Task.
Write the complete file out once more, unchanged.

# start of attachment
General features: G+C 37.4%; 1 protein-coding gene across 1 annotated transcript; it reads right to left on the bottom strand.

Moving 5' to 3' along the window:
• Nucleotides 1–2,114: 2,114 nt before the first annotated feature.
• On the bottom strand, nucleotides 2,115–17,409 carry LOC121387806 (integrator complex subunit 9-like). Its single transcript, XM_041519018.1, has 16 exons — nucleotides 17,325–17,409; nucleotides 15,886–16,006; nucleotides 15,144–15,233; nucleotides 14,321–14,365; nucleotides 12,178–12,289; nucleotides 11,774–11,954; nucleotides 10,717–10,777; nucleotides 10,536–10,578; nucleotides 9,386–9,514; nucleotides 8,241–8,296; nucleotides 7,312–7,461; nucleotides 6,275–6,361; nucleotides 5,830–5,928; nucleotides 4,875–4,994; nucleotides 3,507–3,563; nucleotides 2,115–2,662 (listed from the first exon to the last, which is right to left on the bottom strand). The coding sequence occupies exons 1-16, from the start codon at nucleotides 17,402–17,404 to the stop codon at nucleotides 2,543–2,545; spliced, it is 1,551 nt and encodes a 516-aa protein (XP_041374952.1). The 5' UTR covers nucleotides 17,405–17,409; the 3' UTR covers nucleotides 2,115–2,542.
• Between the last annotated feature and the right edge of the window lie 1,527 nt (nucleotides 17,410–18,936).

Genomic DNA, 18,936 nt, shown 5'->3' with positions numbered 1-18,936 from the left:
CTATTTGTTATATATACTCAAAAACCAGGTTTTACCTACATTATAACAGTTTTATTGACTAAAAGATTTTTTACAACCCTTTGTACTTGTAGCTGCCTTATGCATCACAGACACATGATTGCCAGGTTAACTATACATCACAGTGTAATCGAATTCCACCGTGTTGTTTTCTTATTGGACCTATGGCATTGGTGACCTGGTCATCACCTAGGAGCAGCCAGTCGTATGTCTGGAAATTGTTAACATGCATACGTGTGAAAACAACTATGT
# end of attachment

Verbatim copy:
General features: G+C 37.4%; 1 protein-coding gene across 1 annotated transcript; it reads right to left on the bottom strand.

Moving 5' to 3' along the window:
• Nucleotides 1–2,114: 2,114 nt before the first annotated feature.
• On the bottom strand, nucleotides 2,115–17,409 carry LOC121387806 (integrator complex subunit 9-like). Its single transcript, XM_041519018.1, has 16 exons — nucleotides 17,325–17,409; nucleotides 15,886–16,006; nucleotides 15,144–15,233; nucleotides 14,321–14,365; nucleotides 12,178–12,289; nucleotides 11,774–11,954; nucleotides 10,717–10,777; nucleotides 10,536–10,578; nucleotides 9,386–9,514; nucleotides 8,241–8,296; nucleotides 7,312–7,461; nucleotides 6,275–6,361; nucleotides 5,830–5,928; nucleotides 4,875–4,994; nucleotides 3,507–3,563; nucleotides 2,115–2,662 (listed from the first exon to the last, which is right to left on the bottom strand). The coding sequence occupies exons 1-16, from the start codon at nucleotides 17,402–17,404 to the stop codon at nucleotides 2,543–2,545; spliced, it is 1,551 nt and encodes a 516-aa protein (XP_041374952.1). The 5' UTR covers nucleotides 17,405–17,409; the 3' UTR covers nucleotides 2,115–2,542.
• Between the last annotated feature and the right edge of the window lie 1,527 nt (nucleotides 17,410–18,936).

Genomic DNA, 18,936 nt, shown 5'->3' with positions numbered 1-18,936 from the left:
CTATTTGTTATATATACTCAAAAACCAGGTTTTACCTACATTATAACAGTTTTATTGACTAAAAGATTTTTTACAACCCTTTGTACTTGTAGCTGCCTTATGCATCACAGACACATGATTGCCAGGTTAACTATACATCACAGTGTAATCGAATTCCACCGTGTTGTTTTCTTATTGGACCTATGGCATTGGTGACCTGGTCATCACCTAGGAGCAGCCAGTCGTATGTCTGGAAATTGTTAACATGCATACGTGTGAAAACAACTATGT